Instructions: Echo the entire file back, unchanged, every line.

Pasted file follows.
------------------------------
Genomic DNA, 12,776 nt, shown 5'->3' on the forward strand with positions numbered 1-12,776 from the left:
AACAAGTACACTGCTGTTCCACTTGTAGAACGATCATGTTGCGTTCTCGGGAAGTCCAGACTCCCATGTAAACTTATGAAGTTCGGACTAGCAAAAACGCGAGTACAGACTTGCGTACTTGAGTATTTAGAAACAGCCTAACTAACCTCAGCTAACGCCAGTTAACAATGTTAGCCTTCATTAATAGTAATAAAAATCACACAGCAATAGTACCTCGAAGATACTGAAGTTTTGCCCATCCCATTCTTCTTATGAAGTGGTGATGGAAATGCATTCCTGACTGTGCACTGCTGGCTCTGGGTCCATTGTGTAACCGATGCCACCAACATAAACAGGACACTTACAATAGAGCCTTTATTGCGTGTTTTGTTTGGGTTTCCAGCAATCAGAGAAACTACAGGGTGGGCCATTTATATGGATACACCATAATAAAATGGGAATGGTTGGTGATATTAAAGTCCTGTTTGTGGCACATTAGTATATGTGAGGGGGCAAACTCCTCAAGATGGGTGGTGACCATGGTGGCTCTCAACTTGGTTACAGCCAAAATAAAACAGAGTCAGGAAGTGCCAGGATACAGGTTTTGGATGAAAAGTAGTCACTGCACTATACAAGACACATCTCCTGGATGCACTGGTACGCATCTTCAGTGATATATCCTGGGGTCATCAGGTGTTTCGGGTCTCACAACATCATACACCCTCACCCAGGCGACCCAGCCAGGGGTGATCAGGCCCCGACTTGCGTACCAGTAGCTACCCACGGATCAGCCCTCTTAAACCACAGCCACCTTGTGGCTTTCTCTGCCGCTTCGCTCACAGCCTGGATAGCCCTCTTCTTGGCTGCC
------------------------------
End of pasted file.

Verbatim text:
Genomic DNA, 12,776 nt, shown 5'->3' on the forward strand with positions numbered 1-12,776 from the left:
AACAAGTACACTGCTGTTCCACTTGTAGAACGATCATGTTGCGTTCTCGGGAAGTCCAGACTCCCATGTAAACTTATGAAGTTCGGACTAGCAAAAACGCGAGTACAGACTTGCGTACTTGAGTATTTAGAAACAGCCTAACTAACCTCAGCTAACGCCAGTTAACAATGTTAGCCTTCATTAATAGTAATAAAAATCACACAGCAATAGTACCTCGAAGATACTGAAGTTTTGCCCATCCCATTCTTCTTATGAAGTGGTGATGGAAATGCATTCCTGACTGTGCACTGCTGGCTCTGGGTCCATTGTGTAACCGATGCCACCAACATAAACAGGACACTTACAATAGAGCCTTTATTGCGTGTTTTGTTTGGGTTTCCAGCAATCAGAGAAACTACAGGGTGGGCCATTTATATGGATACACCATAATAAAATGGGAATGGTTGGTGATATTAAAGTCCTGTTTGTGGCACATTAGTATATGTGAGGGGGCAAACTCCTCAAGATGGGTGGTGACCATGGTGGCTCTCAACTTGGTTACAGCCAAAATAAAACAGAGTCAGGAAGTGCCAGGATACAGGTTTTGGATGAAAAGTAGTCACTGCACTATACAAGACACATCTCCTGGATGCACTGGTACGCATCTTCAGTGATATATCCTGGGGTCATCAGGTGTTTCGGGTCTCACAACATCATACACCCTCACCCAGGCGACCCAGCCAGGGGTGATCAGGCCCCGACTTGCGTACCAGTAGCTACCCACGGATCAGCCCTCTTAAACCACAGCCACCTTGTGGCTTTCTCTGCCGCTTCGCTCACAGCCTGGATAGCCCTCTTCTTGGCTGCC